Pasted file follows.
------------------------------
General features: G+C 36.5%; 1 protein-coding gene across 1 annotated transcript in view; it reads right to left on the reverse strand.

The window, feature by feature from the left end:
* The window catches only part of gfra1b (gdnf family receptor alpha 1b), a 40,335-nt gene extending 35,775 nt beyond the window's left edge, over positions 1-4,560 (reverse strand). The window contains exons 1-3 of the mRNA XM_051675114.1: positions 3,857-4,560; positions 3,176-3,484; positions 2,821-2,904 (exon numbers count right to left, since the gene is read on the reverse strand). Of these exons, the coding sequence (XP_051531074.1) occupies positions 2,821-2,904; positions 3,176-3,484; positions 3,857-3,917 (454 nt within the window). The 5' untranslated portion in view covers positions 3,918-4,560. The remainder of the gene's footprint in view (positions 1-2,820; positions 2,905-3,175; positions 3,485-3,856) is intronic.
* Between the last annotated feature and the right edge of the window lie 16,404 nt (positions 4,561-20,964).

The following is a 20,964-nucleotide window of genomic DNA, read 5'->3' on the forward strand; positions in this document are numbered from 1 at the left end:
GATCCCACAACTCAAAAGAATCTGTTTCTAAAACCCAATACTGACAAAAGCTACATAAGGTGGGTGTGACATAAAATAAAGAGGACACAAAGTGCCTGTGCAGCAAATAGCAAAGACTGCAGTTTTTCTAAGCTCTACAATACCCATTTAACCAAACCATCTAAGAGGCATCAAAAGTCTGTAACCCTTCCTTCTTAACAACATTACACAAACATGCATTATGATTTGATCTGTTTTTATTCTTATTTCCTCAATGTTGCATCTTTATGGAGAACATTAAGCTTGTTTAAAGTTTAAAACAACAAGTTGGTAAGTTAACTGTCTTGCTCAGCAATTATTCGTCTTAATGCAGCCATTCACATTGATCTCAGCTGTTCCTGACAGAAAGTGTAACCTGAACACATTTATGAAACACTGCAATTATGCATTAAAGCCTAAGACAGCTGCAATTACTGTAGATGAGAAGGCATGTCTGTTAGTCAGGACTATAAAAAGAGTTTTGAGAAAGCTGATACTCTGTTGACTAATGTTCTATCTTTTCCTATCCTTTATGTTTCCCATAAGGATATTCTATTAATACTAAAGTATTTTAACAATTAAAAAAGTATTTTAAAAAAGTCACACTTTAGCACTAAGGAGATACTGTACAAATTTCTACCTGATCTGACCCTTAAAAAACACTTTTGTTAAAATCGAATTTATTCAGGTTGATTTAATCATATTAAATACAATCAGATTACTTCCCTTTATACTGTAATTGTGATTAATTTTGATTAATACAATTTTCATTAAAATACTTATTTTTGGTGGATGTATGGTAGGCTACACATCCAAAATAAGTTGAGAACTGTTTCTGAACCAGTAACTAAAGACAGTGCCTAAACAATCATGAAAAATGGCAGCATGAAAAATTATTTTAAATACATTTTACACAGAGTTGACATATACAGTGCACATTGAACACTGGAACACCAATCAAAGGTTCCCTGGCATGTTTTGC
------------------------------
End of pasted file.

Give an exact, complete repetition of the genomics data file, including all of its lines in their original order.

General features: G+C 36.5%; 1 protein-coding gene across 1 annotated transcript in view; it reads right to left on the reverse strand.

The window, feature by feature from the left end:
* The window catches only part of gfra1b (gdnf family receptor alpha 1b), a 40,335-nt gene extending 35,775 nt beyond the window's left edge, over positions 1-4,560 (reverse strand). The window contains exons 1-3 of the mRNA XM_051675114.1: positions 3,857-4,560; positions 3,176-3,484; positions 2,821-2,904 (exon numbers count right to left, since the gene is read on the reverse strand). Of these exons, the coding sequence (XP_051531074.1) occupies positions 2,821-2,904; positions 3,176-3,484; positions 3,857-3,917 (454 nt within the window). The 5' untranslated portion in view covers positions 3,918-4,560. The remainder of the gene's footprint in view (positions 1-2,820; positions 2,905-3,175; positions 3,485-3,856) is intronic.
* Between the last annotated feature and the right edge of the window lie 16,404 nt (positions 4,561-20,964).

The following is a 20,964-nucleotide window of genomic DNA, read 5'->3' on the forward strand; positions in this document are numbered from 1 at the left end:
GATCCCACAACTCAAAAGAATCTGTTTCTAAAACCCAATACTGACAAAAGCTACATAAGGTGGGTGTGACATAAAATAAAGAGGACACAAAGTGCCTGTGCAGCAAATAGCAAAGACTGCAGTTTTTCTAAGCTCTACAATACCCATTTAACCAAACCATCTAAGAGGCATCAAAAGTCTGTAACCCTTCCTTCTTAACAACATTACACAAACATGCATTATGATTTGATCTGTTTTTATTCTTATTTCCTCAATGTTGCATCTTTATGGAGAACATTAAGCTTGTTTAAAGTTTAAAACAACAAGTTGGTAAGTTAACTGTCTTGCTCAGCAATTATTCGTCTTAATGCAGCCATTCACATTGATCTCAGCTGTTCCTGACAGAAAGTGTAACCTGAACACATTTATGAAACACTGCAATTATGCATTAAAGCCTAAGACAGCTGCAATTACTGTAGATGAGAAGGCATGTCTGTTAGTCAGGACTATAAAAAGAGTTTTGAGAAAGCTGATACTCTGTTGACTAATGTTCTATCTTTTCCTATCCTTTATGTTTCCCATAAGGATATTCTATTAATACTAAAGTATTTTAACAATTAAAAAAGTATTTTAAAAAAGTCACACTTTAGCACTAAGGAGATACTGTACAAATTTCTACCTGATCTGACCCTTAAAAAACACTTTTGTTAAAATCGAATTTATTCAGGTTGATTTAATCATATTAAATACAATCAGATTACTTCCCTTTATACTGTAATTGTGATTAATTTTGATTAATACAATTTTCATTAAAATACTTATTTTTGGTGGATGTATGGTAGGCTACACATCCAAAATAAGTTGAGAACTGTTTCTGAACCAGTAACTAAAGACAGTGCCTAAACAATCATGAAAAATGGCAGCATGAAAAATTATTTTAAATACATTTTACACAGAGTTGACATATACAGTGCACATTGAACACTGGAACACCAATCAAAGGTTCCCTGGCATGTTTTGC